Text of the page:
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Mosou: An Unrecognized Minority

by Jacqueline M. Newman

Chinese Ethnic Minorities and Their Foods

Fall Volume: 2018 Issue: 25(3) page(s): 33


This Chinese ethnic minority does have several names, the government recognizes none of them. Even so, little is known about them. Is this because there are only some forty-five thousand in China including all of them who live in the very small villages in the Yunnan and Sichuan Provinces and those close to the Tibetan border and near Lake Lugu? Is it because some spell their name Moso and others know them as the Na people, the name they call themselves? Maybe it is because others call them Nakhi and the government groups them and others with the Naxi, another ethnic group. Their beliefs and food culture do not match.

There are some who refer to them as a ‘free-lovemaking’ minority. Does this influence how they are thought of? Or, we wonder, is it because they are ruled by women, the eldest in a family needing to be a very strong woman?

There are those who say the Mosou are primitive people; but they themselves do not believe that. They say their power is religious, their political strength in the hands of their men. But this is a matriarchal society whose daily lives are controlled by women; their men tending to other things. Some say their men hardly work, meaning they have no ‘real’ jobs; they just go fishing. Of course, this is not true. Some of their men folk tend livestock and slaughter them when needed. Others say their men only engage in ‘night time’ activities if invited into the homes of their women.

Actually, this is a small ancient female-led agrarian society that is headed by the eldest female in a family. She is known as their ‘ah mi’. If all their young children are male, then need to adopt a young female for this upcoming task. Mosou females raise their young and their yaks, also their water buffalo, sheep, goats, and poultry; and they grow all needed potatoes, oats, buckwheat, and flax. They do their own weaving, manage their money, and barter for needs. Most of their children do not know their fathers thinking the woman’s oldest brother may be that male. What they raise or grow is rarely in excess of their needs, just enough to feed their family, and they have and use little cash. Most often, they get what they need bartering for it.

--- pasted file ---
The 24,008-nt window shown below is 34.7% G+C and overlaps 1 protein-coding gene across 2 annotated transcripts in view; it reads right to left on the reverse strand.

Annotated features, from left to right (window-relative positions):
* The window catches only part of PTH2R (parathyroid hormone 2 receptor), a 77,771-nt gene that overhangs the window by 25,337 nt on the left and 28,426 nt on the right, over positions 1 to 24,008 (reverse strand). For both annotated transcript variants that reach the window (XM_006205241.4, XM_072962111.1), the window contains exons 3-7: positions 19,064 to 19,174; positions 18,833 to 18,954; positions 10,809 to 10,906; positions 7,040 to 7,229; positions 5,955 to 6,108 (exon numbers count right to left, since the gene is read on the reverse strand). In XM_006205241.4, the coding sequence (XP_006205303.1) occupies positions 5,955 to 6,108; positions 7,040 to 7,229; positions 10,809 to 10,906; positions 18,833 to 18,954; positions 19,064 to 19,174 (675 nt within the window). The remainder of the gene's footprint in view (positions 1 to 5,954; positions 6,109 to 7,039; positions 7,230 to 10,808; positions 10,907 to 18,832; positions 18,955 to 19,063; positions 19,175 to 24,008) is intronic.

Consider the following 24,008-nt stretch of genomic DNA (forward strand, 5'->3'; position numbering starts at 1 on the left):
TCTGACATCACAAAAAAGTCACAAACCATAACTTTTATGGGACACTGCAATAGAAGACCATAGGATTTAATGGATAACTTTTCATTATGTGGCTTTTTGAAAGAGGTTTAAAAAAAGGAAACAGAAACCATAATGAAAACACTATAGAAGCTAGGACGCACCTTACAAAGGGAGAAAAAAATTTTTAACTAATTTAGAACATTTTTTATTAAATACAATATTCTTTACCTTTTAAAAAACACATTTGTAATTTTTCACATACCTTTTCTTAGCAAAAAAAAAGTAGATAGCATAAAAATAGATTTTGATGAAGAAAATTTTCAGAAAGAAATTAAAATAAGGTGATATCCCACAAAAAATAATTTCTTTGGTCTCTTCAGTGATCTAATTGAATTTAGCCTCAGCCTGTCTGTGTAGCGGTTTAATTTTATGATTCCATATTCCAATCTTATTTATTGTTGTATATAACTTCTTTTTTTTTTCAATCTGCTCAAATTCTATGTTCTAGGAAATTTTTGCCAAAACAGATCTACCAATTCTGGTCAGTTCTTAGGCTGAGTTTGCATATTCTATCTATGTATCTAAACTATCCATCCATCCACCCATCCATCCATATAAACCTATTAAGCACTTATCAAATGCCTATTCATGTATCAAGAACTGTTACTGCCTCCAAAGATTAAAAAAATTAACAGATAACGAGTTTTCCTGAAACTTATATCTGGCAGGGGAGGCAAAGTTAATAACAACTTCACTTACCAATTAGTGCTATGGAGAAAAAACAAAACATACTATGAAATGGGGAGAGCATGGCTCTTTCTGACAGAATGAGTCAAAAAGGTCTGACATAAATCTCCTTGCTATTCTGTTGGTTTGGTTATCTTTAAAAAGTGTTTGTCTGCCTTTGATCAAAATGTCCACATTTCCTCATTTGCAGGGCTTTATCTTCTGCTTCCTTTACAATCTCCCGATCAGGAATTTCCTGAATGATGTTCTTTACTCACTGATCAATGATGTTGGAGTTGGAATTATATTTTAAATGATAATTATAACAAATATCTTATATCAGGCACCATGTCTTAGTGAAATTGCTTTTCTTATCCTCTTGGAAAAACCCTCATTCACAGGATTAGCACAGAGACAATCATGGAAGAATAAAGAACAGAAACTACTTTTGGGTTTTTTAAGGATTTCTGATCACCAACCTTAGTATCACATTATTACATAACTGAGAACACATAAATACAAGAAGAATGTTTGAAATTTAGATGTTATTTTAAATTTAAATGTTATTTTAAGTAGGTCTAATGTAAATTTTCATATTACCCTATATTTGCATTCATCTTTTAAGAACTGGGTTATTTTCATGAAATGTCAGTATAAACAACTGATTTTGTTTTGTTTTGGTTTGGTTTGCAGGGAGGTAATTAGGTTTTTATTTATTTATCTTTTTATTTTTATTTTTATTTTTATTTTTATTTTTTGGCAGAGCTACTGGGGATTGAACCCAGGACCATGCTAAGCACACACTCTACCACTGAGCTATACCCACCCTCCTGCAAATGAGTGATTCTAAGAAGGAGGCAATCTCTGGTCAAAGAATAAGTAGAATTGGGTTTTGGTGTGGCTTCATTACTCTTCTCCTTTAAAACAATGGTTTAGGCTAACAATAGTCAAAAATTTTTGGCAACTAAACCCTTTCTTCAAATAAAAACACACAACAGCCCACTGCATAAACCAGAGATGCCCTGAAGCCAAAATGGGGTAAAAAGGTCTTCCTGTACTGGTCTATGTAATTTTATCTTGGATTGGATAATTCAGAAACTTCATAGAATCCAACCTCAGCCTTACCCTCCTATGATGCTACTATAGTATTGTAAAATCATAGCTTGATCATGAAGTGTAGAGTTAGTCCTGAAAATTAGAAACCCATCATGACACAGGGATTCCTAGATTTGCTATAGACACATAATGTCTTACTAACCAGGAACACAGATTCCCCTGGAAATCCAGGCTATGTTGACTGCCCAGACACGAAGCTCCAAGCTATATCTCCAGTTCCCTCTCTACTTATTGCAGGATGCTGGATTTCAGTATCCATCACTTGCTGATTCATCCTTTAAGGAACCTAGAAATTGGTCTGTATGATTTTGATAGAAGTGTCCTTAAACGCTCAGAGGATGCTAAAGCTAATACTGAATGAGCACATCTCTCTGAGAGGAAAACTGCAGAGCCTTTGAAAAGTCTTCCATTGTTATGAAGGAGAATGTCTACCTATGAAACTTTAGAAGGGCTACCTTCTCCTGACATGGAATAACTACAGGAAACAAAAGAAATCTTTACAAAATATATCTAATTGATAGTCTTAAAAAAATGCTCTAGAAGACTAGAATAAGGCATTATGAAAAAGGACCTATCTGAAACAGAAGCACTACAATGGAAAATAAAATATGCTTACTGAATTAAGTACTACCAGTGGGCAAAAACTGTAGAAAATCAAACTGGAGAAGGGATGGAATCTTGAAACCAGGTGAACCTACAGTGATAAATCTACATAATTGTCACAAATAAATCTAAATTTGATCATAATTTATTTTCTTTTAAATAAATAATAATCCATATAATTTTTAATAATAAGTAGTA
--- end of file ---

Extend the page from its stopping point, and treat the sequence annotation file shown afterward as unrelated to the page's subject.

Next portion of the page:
They do not ignore future food needs as they salt and smoke many meats; and prepare lots of pork both ot these ways; and they know they can stay ten or more years with no spoilage. The first floor is for cooking, eating, and socializing, the second one is where they store them. The first floor is also where their Daba or priest stays when invited to spend the night so he can lead or participate in any worship rituals. The second floor is also where a private room is set aside for a girl old enough to entertain her male guests. It is called the ‘flowering room,’ and it is for her use usually after she turns thirteen.

Most Mosou are known for what they call a ‘walking marriage.’ The Chinese call them zou hun, others call them ‘free-love time.’ After a girl turns thirteen and has spent one or more nights with one particular boy, he does leave early the next morning. It is not unusual for one to walk into and out of the lives of many young women that invite him to do so. She controls that room and his coming and going; and though there are some who partner for life, that is rare. She controls that, too.

As to the culinary, they never eat dog, most never even allowing them into their homes. This is an ancient belief, no one seems to know why, at least no one we spoke to. Should you know more, hope you will share that and any recipes they have to share with our readers. We found none.

                                                                                                                                                       
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